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The Place of the Volunteer in the Modern Heritage Sector

The Place of the Volunteer in the Modern Heritage Sector

 

Almost every individual employed in the heritage sector is likely to have some kind of volunteering experience on their CV; volunteering and heritage work seem to go hand-in-hand. But is volunteering fair? Ellen, one of our Heritage Assistants, explores the role of volunteering in modern heritage, and questions if it is still appropriate to expect new entrants to have this kind of experience.

One of the key issues facing me and fellow entrants into the heritage sector is that of experience. Even entry-level positions require some kind of familiarity and experience in the sector, be it voluntary or otherwise (even if this does seem to defeat the object of ‘entry-level’), and with a remarkably low number of internships or paid opportunities in the sector available outside London, many feel that there is one option left: volunteering.

Heritage organisations seem to rely on volunteers to keep themselves running – you’ll be hard-pressed to find a museum or gallery that doesn’t have an imploration for volunteers somewhere on its website. However, volunteering is problematic in its own way – it is exclusionary at best, and intrinsically elitist at worst.

I have been fortunate enough through my degree that I have been able to spend some of my free time volunteering at various institutions around Nottingham without feeling the financial pinch too badly. However, many of my friends don’t find themselves in the place to do this – with the scrapping of Maintenance Grants and the insufficiency of Maintenance Loans combined with the rising cost of living, some students have to work if they want to continue studying with food in their stomachs and a roof over their heads. Much of their free time is spent working, often in jobs they have no interest in continuing after graduation, and what little they have left is set aside for studying or socialising, neither of which they can be reasonably expected to give up.

Those already employed but looking to get into the heritage sector face similar issues – after working a 35 hour week, many people simply don’t have the energy or time to spend their evenings or weekends volunteering at the local museum, and it’s difficult to go part-time simply to volunteer. There’s a reason so many of the volunteers at National Trust properties and the like are older – they have the economic cushion and free-time that enables them to pursue what they love without expecting payment.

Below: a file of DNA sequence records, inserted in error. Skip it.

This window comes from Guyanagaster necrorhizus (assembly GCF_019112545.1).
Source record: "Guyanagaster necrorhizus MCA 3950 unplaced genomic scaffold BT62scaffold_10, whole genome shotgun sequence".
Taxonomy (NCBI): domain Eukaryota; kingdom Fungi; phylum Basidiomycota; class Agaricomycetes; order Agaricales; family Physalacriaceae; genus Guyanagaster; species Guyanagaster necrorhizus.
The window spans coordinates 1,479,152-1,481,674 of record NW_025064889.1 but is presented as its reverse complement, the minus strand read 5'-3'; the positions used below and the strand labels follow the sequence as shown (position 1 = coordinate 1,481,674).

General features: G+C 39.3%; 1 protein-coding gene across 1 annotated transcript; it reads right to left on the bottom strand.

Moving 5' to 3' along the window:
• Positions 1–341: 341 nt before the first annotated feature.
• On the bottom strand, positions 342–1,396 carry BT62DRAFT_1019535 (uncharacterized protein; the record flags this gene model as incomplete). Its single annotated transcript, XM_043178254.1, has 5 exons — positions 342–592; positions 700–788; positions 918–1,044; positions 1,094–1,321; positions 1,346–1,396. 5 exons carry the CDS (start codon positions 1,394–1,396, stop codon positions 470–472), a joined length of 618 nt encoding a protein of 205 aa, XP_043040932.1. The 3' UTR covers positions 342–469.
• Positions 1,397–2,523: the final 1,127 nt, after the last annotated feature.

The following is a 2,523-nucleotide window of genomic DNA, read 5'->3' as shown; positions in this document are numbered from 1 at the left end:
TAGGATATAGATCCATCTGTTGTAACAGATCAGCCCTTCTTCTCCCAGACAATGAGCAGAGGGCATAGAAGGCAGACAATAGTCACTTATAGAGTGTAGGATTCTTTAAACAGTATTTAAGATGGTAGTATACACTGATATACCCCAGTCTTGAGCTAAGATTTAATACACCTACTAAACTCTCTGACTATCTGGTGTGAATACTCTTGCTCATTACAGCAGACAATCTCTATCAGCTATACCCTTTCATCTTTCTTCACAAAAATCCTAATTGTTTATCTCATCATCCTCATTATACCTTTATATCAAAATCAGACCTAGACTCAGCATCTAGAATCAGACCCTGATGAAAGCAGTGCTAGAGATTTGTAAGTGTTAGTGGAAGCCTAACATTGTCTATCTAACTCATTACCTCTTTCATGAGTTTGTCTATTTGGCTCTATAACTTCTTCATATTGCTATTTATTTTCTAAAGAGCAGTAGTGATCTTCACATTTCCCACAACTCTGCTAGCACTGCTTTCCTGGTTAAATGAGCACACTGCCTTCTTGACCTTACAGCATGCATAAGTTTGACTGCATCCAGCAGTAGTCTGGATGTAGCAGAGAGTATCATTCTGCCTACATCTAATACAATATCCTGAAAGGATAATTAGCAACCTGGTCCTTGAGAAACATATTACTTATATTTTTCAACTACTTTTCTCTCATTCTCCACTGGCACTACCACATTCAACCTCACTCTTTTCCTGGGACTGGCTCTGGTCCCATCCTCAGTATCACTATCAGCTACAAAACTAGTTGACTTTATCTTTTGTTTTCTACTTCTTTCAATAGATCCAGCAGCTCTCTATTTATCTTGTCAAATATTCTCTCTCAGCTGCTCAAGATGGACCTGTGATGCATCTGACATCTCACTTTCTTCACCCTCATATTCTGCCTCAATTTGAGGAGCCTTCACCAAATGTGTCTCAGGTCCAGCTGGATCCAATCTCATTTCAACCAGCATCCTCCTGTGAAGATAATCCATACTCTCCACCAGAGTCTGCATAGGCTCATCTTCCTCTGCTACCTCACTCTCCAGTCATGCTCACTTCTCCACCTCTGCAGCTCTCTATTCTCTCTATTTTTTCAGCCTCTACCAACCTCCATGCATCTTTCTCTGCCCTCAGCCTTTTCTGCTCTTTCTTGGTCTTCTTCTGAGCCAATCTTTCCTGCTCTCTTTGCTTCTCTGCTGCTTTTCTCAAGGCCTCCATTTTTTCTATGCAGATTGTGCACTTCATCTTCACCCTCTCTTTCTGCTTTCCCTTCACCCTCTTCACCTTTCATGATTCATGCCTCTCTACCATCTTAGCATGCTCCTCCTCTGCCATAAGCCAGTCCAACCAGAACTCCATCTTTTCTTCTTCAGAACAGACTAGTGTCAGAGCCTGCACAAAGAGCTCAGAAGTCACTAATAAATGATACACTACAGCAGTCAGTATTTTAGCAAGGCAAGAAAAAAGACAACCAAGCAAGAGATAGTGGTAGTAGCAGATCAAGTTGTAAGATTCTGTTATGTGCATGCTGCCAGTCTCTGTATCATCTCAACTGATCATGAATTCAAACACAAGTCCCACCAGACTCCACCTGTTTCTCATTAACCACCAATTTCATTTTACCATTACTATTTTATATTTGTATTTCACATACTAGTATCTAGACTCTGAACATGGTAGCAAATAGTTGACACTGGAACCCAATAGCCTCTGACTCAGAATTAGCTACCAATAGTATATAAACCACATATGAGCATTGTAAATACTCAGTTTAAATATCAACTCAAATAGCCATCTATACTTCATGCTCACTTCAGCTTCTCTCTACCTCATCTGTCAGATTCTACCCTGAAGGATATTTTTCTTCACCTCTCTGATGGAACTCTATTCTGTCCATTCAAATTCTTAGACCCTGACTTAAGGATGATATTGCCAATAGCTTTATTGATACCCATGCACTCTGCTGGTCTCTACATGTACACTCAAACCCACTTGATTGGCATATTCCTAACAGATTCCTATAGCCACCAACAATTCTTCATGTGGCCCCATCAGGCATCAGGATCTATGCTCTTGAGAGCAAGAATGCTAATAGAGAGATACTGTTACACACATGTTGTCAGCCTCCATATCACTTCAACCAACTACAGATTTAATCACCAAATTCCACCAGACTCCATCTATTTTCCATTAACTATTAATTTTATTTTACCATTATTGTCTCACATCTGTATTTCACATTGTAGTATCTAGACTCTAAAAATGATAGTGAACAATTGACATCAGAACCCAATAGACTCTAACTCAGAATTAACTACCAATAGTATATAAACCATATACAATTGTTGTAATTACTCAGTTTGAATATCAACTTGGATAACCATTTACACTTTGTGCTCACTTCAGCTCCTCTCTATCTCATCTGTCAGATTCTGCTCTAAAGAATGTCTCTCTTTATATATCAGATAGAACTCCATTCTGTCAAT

A recent article published in the Guardian exposed the concept of internships in the modern world;: many young professionals looking to get a foothold in the competitive world of journalism work for (next to) nothing, assured by both themselves and their superiors that they are being paid in experience and employability. The heritage sector is no different: there is still a mentality that in order to succeed you need voluntary experience under your belt in order to generate the connections and experience required to enter the sector as a paid employee.

While the current economic state of the heritage sector is an explanation for the lack of paid opportunities within the sector, it does not explain the perceived notion that in order to succeed, you must volunteer. No-one would expect an entry-level job in marketing to require a year or two of voluntary experience – why is the heritage sector any different?

So, what can be done to combat this issue? Thankfully, many organisations are realising that volunteering isn’t the way forwards, and as a result are starting to offer more opportunities for those interested in getting into the sector. For example, the National Trust recently oversaw the Volunteer Management Traineeship Project, which recruited 17 full-time, paid, trainees who spent 18 months working at National Trust properties, gaining an ILM Level 3 Certificate in Management of Volunteers at the same time. The project aimed to introduce a wider range of people to the sector, including Black, Asian, Minority Ethnic candidates or those under 25 – this shows a recognition of the issues surrounding diversity in the sector, and a willingness to combat them by creating positive talent pipelines that better reflect the diversity of contemporary Britain.

Another similar project is one spearheaded by Culture Syndicates themselves. Funded by the Arts Council, the Resilience Syndicate project funded six internships across the East Midlands, with the aim of employing the interns for twelve months, increasing their individual knowledge of working in the sector, developing an understanding of how to create resilient museums by building in best practice and empowering them through the use of co-production in their work. This allowed the interns to grow their knowledge of working in a museum context massively, and all six interns have since gone on to full-time employment in the wider sector. Several skipped years of under-recognition, gaining Officer level posts straight from their internships. These initiatives show that the heritage sector is becoming more aware of the problems facing it, and is rising to meet them head-on. Other projects, such as the Young People’s Skills Programme at the London Transport Museum, and the work done by Culture&, are also combatting these issues. Hopefully, more organisations will take up new ways of developing workforces and within the next few years we will see a re-definition of the term ‘volunteer,’ where people engage in volunteering because they want to, not because they feel they have to become employable.

By Ellen Smithies, Heritage Assistant, Culture Syndicates

Featured Photograph > ‘The Lost Palace’ © Historic Royal Palaces http://ow.ly/I0Eu30hyIQo

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